Functionalist views on the role of education

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  • Functionalist views on the role of education
    • Evaluation
      • Dennis Wrong- 'over-socialised view' of people as mere puppets. Pupils don't passively accept
      • Melvin Tumin- circular argument- jobs that matters are highly rewarded. They are highly rewarded... because they matter more???
      • New Right- the state education system doesn't prepare young adequately. State control discourages efficiency, competition and choice
      • There's evidence equal opportunities don't exist- class background affects achievement
      • Marxists- education only transmits ideology of the minority ruling class
    • Davis and Moore- role allocation
      • Inequality needed to ensure most important roles are filled by the most talented, or there would be danger and inefficiency. Not everyone is equally talented, so society offers higher rewards to encourage competition to select the most talented
      • Parsons- schools select and allocate pupils to future work roles through assessing attitudes and abilities
      • Peter Blau and Otis Duncan- modern economy depends on 'human capital' (worker's skills). Meritocratic education system does this best, enabling each to be allocated to the job best suited for them, making best use of their talents and maximising productivity
      • Education is proving ground for ability, 'sifts and sorts'- most able -> most qualifications-> most important jobs
    • Parsons- meritocracy
      • School prepares us to move from the family to wider society, as it is also based on meritocratic principles. Individuals are rewarded through their own effort and ability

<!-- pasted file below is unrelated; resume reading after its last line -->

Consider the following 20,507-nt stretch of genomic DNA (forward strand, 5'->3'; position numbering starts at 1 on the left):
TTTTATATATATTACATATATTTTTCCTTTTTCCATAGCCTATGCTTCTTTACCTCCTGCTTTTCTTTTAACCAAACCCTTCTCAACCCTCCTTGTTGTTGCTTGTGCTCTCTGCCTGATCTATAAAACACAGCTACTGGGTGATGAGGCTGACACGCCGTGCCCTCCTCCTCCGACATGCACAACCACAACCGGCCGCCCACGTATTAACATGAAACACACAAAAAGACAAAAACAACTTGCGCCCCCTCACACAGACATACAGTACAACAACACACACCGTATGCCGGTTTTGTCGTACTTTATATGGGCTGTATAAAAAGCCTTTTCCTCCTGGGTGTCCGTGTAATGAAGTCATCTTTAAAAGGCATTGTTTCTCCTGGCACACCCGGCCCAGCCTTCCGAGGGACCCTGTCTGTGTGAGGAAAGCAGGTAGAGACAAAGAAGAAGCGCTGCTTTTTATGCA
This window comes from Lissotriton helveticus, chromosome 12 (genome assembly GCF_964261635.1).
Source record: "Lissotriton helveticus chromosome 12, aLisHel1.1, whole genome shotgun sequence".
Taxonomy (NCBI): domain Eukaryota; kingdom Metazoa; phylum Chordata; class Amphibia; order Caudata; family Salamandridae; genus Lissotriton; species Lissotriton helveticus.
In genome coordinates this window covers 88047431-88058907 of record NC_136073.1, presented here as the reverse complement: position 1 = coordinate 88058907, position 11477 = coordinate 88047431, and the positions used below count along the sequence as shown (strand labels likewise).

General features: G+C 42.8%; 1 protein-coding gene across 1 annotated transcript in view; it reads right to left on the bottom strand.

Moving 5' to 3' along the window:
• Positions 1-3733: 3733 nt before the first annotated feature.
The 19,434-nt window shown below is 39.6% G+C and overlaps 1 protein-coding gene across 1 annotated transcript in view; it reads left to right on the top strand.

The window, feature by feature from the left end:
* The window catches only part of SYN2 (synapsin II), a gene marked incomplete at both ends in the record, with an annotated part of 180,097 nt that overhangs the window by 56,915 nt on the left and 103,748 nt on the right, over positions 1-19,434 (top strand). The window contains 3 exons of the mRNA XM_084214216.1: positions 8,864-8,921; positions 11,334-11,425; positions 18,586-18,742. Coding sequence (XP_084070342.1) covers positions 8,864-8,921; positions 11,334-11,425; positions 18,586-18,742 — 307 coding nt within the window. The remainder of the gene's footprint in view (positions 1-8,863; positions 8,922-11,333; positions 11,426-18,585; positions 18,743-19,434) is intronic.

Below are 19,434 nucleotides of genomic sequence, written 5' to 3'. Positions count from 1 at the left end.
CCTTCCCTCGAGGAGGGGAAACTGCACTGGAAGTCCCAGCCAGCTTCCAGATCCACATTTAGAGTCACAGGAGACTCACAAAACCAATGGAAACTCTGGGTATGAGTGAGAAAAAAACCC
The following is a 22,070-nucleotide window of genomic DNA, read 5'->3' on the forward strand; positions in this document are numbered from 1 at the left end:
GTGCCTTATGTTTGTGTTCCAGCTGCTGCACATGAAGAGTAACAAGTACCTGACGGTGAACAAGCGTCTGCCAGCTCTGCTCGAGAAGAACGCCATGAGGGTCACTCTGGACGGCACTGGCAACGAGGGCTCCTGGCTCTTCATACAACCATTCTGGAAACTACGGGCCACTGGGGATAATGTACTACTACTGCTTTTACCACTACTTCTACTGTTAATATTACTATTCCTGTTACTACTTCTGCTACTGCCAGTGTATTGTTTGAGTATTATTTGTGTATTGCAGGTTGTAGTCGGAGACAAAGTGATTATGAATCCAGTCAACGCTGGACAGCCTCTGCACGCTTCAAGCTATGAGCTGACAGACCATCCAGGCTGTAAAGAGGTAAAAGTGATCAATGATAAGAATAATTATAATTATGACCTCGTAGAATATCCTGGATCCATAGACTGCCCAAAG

• School is a 'focal socialising agency', bridging family and wider society which operate on different principles
      • Judged:
        • In family- child's status is ascribed, and particular rules apply to particular children
        • In school and society- status is achieved. Individuals are judged by universalistic and impersonal standards
    • Durkheim- solidarity and skills
      • Specialist skills
        • Modern industrial economies-> complex division of labour, requiring many different specialists cooperating-> promotes social solidarity
        • Each must have necessary specialist knowledge and skills for roles; given by education so we can play our part
      • Social solidarity
        • School is 'society in miniature', preparing us for wider society. In both, we cooperate and interact with others according to a set of impersonal rules for all
        • Individual members must feel like parts of a single body, or social life and cooperation would be impossible and we would all follow selfish desires
        • Education system helps solidarity through secondary socialisation. Teaching of history gives source of shared heritage and commitment to wider social group


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